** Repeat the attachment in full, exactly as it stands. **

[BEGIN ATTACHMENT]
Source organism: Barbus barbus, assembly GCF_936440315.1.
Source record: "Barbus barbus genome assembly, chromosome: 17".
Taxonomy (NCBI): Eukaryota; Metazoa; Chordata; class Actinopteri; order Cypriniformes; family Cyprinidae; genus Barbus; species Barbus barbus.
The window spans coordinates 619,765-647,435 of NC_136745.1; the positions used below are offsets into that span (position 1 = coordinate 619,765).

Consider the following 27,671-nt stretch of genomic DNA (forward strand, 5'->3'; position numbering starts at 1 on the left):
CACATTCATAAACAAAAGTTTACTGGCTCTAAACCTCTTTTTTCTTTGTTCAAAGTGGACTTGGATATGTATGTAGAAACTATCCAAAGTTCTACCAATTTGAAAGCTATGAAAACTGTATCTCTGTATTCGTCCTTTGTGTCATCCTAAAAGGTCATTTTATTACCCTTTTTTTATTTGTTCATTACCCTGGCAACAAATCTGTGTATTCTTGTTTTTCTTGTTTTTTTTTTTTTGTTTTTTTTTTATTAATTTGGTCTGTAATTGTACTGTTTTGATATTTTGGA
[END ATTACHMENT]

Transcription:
Source organism: Barbus barbus, assembly GCF_936440315.1.
Source record: "Barbus barbus genome assembly, chromosome: 17".
Taxonomy (NCBI): Eukaryota; Metazoa; Chordata; class Actinopteri; order Cypriniformes; family Cyprinidae; genus Barbus; species Barbus barbus.
The window spans coordinates 619,765-647,435 of NC_136745.1; the positions used below are offsets into that span (position 1 = coordinate 619,765).

Consider the following 27,671-nt stretch of genomic DNA (forward strand, 5'->3'; position numbering starts at 1 on the left):
CACATTCATAAACAAAAGTTTACTGGCTCTAAACCTCTTTTTTCTTTGTTCAAAGTGGACTTGGATATGTATGTAGAAACTATCCAAAGTTCTACCAATTTGAAAGCTATGAAAACTGTATCTCTGTATTCGTCCTTTGTGTCATCCTAAAAGGTCATTTTATTACCCTTTTTTTATTTGTTCATTACCCTGGCAACAAATCTGTGTATTCTTGTTTTTCTTGTTTTTTTTTTTTTGTTTTTTTTTTATTAATTTGGTCTGTAATTGTACTGTTTTGATATTTTGGA